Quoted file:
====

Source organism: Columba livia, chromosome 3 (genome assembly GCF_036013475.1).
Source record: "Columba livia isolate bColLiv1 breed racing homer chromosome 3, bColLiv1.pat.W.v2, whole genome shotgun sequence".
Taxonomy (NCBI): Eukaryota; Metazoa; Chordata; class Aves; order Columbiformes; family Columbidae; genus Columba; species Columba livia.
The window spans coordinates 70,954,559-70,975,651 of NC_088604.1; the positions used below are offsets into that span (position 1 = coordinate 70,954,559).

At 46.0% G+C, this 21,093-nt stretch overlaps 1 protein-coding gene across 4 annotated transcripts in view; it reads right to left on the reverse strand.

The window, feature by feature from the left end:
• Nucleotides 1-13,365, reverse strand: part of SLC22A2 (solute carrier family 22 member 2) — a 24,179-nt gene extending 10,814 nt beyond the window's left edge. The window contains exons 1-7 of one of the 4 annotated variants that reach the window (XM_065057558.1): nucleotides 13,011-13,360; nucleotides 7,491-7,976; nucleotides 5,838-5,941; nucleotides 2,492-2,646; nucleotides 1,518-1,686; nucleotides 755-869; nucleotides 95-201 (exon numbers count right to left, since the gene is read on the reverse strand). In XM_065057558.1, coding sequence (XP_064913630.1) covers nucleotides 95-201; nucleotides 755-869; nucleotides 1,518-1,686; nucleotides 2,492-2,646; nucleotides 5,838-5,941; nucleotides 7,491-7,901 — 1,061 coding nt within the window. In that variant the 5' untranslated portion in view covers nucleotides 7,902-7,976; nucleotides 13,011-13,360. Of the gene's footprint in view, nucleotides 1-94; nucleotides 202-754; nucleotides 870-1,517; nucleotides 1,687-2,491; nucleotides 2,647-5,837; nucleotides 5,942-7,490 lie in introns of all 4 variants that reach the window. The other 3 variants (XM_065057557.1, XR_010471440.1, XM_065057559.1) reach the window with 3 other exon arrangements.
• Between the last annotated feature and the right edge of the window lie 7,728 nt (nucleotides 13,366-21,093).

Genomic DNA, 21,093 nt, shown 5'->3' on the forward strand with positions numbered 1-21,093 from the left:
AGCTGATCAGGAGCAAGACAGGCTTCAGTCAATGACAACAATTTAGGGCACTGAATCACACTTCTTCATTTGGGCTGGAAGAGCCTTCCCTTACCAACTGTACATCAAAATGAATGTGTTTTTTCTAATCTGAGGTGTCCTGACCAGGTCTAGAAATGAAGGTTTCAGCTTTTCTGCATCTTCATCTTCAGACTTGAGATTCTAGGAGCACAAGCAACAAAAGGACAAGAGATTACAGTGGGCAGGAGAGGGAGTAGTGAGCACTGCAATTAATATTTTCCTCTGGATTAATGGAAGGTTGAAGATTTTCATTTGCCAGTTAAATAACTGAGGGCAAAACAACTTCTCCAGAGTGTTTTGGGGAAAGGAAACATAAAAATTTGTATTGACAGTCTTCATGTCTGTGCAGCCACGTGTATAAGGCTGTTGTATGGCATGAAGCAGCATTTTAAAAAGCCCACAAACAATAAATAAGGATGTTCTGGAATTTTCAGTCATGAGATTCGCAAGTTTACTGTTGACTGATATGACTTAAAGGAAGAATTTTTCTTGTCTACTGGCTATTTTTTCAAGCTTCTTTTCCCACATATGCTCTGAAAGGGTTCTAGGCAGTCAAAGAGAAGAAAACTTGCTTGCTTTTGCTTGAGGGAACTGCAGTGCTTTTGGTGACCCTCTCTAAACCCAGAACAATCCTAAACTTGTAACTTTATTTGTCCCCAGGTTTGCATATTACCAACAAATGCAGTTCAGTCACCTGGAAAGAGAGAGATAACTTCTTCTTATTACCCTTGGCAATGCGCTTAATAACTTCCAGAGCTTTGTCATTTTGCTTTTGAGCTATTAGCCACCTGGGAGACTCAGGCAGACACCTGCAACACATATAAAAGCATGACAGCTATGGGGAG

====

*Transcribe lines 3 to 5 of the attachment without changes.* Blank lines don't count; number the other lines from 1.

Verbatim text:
Taxonomy (NCBI): Eukaryota; Metazoa; Chordata; class Aves; order Columbiformes; family Columbidae; genus Columba; species Columba livia.
The window spans coordinates 70,954,559-70,975,651 of NC_088604.1; the positions used below are offsets into that span (position 1 = coordinate 70,954,559).

At 46.0% G+C, this 21,093-nt stretch overlaps 1 protein-coding gene across 4 annotated transcripts in view; it reads right to left on the reverse strand.